[And remember that I write as someone whose job (helicopter instructor/commercial pilot) is among the most dangerous in the U.S., at least. Should flight schools be taxed until they go out of business because their workers are at risk?]

  7. “Traditional tzedakah requires a roughly 10 percent donation.”

    It’s 10% AFTER the payment of taxes.

    See here =>

    “According to Jewish law, we are required to give one-tenth of our income to the poor. This is generally interpreted as one-tenth of our net income after payment of taxes. Taxes themselves do not fulfill our obligation to give tzedakah, even though a significant portion of tax revenues in America and many other countries are used to provide for the poor and needy. Those who are dependent on public assistance or living on the edge of subsistence may give less, but must still give to the extent they are able; however, no person should give so much that he would become a public burden.”

  8. Louis: Thanks for the link. Since I donate a lot of helicopter intro lessons to various charity auctions, I wonder if I can credit myself with the 8th level of tzedakah “Enabling the recipient to become self-reliant”? Can I modify it to “Enabling the recipient to become self-reliant in a Robinson R44 helicopter”?

  9. Yes, give yourself as much credit as you want for promoting self-reliance. Make Alisa Rosenbaum proud. We get it. Just be sure and pay your taxes too. And don’t count that tax payment as the Bat Mitzvah girl’s or your Tzedakah.

    To repeat:

    “Taxes themselves do not fulfill our obligation to give tzedakah, even though a significant portion of tax revenues in America and many other countries are used to provide for the poor and needy.”

    So, pay your taxes, enable the 8th level of Tzedakah and leave others with the understanding that the payment of taxes is not a part of one’s charitable obligations.

  10. Louis: Thanks. I do wonder if all of Jewish philosophy is applicable to the modern U.S., however. Maimonides, the last major Jewish philosopher, died in 1204 A.D., nearly 800 years before the modern Welfare State. So I don’t think it is a given that we can uncritically impose all of his philosophy on an American teenager today. Most Jewish thinkers did not claim that their writings were directly inspired by God, did they? So their writings aren’t like the Koran, which contains the actual words of God, and therefore must be as valid in 2011 as it was in 632 A.D. Maimonides was a working philosopher in a real-world society that differed in important ways from ours.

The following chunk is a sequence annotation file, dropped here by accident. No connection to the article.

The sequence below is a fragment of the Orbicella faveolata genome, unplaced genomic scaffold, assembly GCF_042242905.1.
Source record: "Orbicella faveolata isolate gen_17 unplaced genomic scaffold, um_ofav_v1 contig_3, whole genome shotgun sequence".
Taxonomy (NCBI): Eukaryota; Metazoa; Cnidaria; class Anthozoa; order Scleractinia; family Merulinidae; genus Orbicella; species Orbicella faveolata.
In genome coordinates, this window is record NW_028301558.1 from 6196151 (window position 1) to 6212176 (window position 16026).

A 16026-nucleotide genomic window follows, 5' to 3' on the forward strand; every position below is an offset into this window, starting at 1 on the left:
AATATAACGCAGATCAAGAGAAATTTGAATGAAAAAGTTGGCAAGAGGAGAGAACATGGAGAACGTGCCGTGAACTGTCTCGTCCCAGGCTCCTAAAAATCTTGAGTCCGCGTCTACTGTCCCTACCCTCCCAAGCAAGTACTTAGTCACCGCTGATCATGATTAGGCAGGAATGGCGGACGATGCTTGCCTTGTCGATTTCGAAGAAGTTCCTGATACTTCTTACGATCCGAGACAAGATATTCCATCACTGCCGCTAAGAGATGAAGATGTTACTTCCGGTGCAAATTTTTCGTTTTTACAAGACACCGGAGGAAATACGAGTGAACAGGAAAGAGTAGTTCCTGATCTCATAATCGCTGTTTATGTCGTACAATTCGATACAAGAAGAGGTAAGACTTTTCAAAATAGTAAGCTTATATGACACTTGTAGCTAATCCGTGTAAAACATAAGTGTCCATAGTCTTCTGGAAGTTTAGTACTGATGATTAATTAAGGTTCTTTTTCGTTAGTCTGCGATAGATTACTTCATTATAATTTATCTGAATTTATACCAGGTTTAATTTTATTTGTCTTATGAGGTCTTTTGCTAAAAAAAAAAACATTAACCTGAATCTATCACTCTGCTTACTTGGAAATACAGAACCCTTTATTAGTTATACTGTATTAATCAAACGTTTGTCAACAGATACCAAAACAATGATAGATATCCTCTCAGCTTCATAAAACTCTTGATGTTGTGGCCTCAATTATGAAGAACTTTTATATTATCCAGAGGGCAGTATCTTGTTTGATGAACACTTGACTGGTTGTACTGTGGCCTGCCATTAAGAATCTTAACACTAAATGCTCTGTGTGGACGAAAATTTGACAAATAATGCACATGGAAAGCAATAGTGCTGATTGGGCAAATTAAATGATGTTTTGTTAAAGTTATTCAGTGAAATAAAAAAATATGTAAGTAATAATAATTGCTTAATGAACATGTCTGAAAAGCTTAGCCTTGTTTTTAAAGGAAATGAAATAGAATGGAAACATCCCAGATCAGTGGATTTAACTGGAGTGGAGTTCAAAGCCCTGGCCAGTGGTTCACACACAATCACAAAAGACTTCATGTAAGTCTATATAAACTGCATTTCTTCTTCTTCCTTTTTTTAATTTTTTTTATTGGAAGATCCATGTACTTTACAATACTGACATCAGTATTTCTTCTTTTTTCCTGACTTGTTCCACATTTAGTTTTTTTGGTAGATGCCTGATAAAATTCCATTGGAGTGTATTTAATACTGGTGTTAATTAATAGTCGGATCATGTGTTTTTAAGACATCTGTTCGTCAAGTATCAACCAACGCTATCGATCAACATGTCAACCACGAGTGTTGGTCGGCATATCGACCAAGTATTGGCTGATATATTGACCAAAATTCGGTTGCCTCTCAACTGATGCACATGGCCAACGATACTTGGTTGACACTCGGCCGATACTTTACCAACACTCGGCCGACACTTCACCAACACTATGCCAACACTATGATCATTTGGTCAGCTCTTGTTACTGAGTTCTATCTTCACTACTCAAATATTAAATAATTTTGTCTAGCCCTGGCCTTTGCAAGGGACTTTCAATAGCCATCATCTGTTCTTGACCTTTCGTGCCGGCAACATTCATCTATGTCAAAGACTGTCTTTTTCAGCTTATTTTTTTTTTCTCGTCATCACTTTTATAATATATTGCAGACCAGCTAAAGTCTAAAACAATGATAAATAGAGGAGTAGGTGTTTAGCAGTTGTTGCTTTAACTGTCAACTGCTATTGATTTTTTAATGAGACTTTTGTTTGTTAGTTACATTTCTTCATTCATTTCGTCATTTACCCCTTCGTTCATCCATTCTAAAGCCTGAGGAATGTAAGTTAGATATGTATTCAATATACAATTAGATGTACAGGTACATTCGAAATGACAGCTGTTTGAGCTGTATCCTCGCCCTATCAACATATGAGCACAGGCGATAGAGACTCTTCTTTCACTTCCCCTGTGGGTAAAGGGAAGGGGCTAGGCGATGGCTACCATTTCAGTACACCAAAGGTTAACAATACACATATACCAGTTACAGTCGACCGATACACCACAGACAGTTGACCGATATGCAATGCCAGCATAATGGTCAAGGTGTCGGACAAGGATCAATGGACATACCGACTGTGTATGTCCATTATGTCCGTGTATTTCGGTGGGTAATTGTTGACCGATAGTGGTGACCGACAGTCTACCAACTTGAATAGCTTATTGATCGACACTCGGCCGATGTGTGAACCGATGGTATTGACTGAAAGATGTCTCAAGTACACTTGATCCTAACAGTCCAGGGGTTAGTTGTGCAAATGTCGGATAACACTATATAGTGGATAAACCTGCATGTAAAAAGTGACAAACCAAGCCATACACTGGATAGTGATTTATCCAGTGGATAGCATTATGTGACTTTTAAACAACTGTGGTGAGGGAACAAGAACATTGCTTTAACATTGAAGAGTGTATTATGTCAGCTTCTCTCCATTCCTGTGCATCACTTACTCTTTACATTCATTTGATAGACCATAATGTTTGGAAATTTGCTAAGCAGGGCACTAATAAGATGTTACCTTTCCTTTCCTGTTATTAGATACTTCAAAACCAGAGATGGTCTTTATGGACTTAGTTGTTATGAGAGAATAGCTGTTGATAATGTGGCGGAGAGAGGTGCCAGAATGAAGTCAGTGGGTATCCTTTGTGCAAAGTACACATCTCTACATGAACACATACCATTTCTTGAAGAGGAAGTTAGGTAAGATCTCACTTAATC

[And that fact that I might have paid taxes from 1978-present or donated money to charity during that period should not necessarily justify me lecturing an American teenager today about her obligations; as noted in the original posting, the involuntary burden laid on her shoulders will be much larger than the involuntary burden that was laid on my shoulders.]

  11. A big part of it may be who is doing the hectoring. I’ll start collecting my free unlimited health care (Medicare) in 2028 and Social Security shortly afterwards. Let’s assume that payroll taxes to pay for these programs are 20 percent of income and that the current Bat Mitzvah girl will work 50 hours per week in order to support herself in 2028. So she’ll already be working 10 hours per week on my behalf. It would be one thing for one of her peers to exhort her to devote additional hours or funds to charity, but I don’t feel comfortable telling her “Your 10 hours/week aren’t enough; you need to do more for me.”

  12. Taxes are not charity. A financial transaction taking place with a gun to your head is not a gift, it is a robbery (or, if the person with the gun also has a case of business cards with the words “Department of the Treasury” on them, we call it a “tax”…but it’s still fundamentally a robbery).

    The duty of charity has nothing whatsoever to do with how much one pays in taxes. Indeed, the unconscionable level of taxation we face in this country is largely attributable to the number of people who have been deluded into thinking that it does.

  13. This is a problem of judaism in general that it is based on thoughts of thinkers who lived a looooong while ago. In contrast to, for instance, buddhism, which gets constantly updated and applied to realities of contemporary life (by Dalai Lama, for instance), judaism requires more and more witty contrivance and motivation to be applied in real life by real people.

  14. Ed, you’re simply not keeping up. There is plenty of ongoing discourse worldwide, in a regular attempt to bring jurisprudence to modern situations. Discussions and rulings cover a broad discourse from what is the definition of a Jew, to whether certain products are kosher, to which keyboards can be used on the Sabbath.